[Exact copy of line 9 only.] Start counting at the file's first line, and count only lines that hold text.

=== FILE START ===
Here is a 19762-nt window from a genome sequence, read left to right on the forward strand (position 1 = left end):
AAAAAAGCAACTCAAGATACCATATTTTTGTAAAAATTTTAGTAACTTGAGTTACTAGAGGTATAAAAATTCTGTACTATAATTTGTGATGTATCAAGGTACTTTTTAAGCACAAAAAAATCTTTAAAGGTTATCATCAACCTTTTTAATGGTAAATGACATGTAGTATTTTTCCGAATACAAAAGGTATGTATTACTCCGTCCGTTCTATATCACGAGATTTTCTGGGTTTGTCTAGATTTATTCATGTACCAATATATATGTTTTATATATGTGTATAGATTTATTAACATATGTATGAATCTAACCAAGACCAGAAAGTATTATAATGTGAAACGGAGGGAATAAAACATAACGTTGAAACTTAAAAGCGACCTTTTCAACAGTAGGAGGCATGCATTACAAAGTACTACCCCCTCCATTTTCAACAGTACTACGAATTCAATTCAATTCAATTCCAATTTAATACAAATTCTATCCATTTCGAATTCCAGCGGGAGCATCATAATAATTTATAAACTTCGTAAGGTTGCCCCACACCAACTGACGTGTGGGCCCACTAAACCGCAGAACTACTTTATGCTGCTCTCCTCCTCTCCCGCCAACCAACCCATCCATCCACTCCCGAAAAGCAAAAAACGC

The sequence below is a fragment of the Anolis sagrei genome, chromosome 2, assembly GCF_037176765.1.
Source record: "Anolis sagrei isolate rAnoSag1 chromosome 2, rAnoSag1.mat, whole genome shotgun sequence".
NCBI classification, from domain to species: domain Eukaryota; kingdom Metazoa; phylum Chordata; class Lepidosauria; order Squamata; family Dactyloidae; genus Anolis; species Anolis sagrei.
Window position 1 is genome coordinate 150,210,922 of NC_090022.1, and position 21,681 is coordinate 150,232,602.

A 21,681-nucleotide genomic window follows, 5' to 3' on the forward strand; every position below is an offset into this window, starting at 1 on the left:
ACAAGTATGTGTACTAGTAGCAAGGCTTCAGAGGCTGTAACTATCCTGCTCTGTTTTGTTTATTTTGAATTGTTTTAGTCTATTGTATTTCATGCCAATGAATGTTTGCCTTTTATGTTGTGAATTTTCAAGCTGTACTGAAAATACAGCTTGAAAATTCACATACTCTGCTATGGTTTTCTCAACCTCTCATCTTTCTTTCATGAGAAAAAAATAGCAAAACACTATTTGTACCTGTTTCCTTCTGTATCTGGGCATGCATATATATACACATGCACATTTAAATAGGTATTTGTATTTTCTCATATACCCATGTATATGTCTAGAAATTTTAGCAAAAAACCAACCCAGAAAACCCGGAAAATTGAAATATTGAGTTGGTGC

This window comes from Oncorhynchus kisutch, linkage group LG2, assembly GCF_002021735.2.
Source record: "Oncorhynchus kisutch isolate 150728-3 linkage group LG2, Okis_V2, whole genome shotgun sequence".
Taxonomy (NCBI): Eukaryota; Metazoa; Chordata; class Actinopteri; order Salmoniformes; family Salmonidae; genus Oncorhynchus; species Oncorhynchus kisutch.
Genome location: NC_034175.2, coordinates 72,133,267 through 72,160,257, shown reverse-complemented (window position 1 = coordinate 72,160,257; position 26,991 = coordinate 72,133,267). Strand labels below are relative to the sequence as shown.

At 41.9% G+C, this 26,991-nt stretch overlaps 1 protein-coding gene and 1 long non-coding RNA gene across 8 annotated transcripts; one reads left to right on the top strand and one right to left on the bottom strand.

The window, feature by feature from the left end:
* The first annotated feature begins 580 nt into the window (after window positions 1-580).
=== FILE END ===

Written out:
This window comes from Oncorhynchus kisutch, linkage group LG2, assembly GCF_002021735.2.